Identity Integration and Repositioning in the Retail Market
By Ruta Greiner, ka architecture
With the current state of the economy and slowdown in new development, many development and
asset management organizations are now focusing on investment in existing properties to compete
with lifestyle centers for tenants and customers. Neglected existing properties have become
outdated and out of position with the current shopping demographic. The use of graphics in a mall
renovation can have an enormous effect on its revitalization. The redesign of a signage, identity and
way-finding system can create the perception of a new community destination drawing more tenants
and customers and, in turn, increasing profits for the developer.
Expanding and Rebranding
Identity repositioning can be very useful as the demographics of communities change, as is shown
with Brookfield Square Mall in Brookfield, Wisconsin. This CBL & Associates Properties (CBL)
asset is located in a region that was once considered more rural, but over the past decade, the
demographics changed making it a wealthier community with a very progressive new group of
residents whose needs could not be met with the old facility. The community was ready for upscale
restaurants and a more dynamic atmosphere. A high standard was anticipated for the repositioning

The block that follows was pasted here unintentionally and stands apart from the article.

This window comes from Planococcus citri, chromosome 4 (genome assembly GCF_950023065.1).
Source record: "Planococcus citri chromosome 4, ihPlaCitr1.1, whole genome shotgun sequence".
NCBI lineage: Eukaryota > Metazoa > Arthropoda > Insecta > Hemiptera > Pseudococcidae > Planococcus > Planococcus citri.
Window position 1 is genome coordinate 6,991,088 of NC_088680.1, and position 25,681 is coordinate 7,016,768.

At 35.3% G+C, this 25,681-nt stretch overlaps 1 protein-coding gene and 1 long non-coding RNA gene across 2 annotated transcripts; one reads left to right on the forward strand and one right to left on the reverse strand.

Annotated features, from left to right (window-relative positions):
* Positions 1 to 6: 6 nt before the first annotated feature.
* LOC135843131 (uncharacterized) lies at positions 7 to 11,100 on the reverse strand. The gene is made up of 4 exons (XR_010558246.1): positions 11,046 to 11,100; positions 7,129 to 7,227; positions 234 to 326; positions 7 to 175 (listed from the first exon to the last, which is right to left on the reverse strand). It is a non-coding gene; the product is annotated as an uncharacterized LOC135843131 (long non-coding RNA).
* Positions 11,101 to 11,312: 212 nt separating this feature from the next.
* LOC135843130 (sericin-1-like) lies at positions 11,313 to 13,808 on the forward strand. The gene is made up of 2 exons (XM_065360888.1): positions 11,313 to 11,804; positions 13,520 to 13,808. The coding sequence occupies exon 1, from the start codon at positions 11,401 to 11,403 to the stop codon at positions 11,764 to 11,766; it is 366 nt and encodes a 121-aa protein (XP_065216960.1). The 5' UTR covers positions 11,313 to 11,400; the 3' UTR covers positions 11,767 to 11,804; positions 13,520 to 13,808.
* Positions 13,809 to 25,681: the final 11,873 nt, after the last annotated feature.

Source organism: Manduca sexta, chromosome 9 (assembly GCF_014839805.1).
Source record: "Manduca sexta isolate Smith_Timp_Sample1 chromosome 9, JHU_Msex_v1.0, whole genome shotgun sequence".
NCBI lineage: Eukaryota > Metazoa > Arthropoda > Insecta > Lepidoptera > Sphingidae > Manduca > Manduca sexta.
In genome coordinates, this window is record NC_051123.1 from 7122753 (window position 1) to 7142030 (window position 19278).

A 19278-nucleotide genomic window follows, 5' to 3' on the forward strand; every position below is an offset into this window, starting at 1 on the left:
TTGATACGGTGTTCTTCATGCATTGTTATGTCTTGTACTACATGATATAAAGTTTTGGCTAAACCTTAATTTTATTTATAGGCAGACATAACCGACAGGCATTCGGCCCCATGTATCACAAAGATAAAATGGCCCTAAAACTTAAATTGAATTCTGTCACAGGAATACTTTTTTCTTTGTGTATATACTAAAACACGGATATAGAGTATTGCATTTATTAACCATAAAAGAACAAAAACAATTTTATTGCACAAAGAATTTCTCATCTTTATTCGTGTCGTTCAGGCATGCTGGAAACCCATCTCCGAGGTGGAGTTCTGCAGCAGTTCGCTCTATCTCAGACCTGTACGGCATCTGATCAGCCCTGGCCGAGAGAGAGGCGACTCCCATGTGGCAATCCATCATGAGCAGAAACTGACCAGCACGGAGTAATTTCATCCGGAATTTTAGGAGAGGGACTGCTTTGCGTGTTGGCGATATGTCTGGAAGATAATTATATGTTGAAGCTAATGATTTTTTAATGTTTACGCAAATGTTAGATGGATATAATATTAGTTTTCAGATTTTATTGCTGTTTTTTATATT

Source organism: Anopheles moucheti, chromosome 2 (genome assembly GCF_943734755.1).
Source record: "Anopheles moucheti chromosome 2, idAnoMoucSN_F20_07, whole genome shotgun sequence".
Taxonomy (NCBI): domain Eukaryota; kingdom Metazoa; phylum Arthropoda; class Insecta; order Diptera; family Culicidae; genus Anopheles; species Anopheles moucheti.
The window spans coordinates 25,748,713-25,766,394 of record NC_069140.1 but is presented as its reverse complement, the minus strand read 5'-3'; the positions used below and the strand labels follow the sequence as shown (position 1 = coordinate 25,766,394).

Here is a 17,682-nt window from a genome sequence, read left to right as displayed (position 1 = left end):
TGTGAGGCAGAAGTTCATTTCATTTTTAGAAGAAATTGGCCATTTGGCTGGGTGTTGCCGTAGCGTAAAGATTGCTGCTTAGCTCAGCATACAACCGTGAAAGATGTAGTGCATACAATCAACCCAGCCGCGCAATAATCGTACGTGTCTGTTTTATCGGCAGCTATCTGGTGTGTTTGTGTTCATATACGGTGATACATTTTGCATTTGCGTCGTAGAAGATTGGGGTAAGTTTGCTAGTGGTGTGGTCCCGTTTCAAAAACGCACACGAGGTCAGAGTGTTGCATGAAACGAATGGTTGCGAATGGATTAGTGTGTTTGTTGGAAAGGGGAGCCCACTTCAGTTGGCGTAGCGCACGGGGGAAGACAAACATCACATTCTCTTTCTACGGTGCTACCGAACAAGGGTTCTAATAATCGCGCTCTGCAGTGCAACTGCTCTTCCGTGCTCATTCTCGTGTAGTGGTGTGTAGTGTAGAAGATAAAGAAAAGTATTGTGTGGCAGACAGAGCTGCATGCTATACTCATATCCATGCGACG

from planning, to image to the use of quality materials.
The community of Brookfield was not looking for a heavily-themed mall but was looking for a “real”
place that would reflect their desire to create an upscale destination for its citizens. The developer
met with city officials to better understand their needs and where they were looking to go in the
future as the community grew.
CBL followed the trend of “de-malling” by creating a few outward facing restaurant tenants,
a porte cochere at the main entry, and re-branding the project with a new logo and color
palette. The additional out parcels created in the renovation allowed for unique design opportunities
within the interior design plan. Vertical overhead directional signs were implemented to serve as
guideposts for visitors navigating to exterior out parcel destinations. The clean lines of the signage
and use of rich materials and color palettes compliment the architecture. The palette incorporated
warm colors offering visitors an inviting experience into a dynamic, yet relaxing environment.
Signage was also added to effectively identify the project off of a now major road system. As the
community had grown, numerous competing retail venues had begun to sprout up adjacent to the
Brookfield Square property. The addition of vehicular directional signage was instrumental in creating
and maintaining effective traffic control within the project. Although, city code would not allow the
use of the vehicular directional signage, our company, in collaboration with CBL, established a trusting
relationship with the city educating them on the benefits of revising the code to allow for such
signage. The use of cultured stone and textured aluminum painted in rich, warm colors was in
keeping with the contemporary and upscale look in this directional signage.
Tuning into a Theme
Northpark Mall, another CBL asset, is located in Joplin, Missouri and runs through the heart of Route 66. A completely different approach to graphic integration was implemented in the renovation of the property.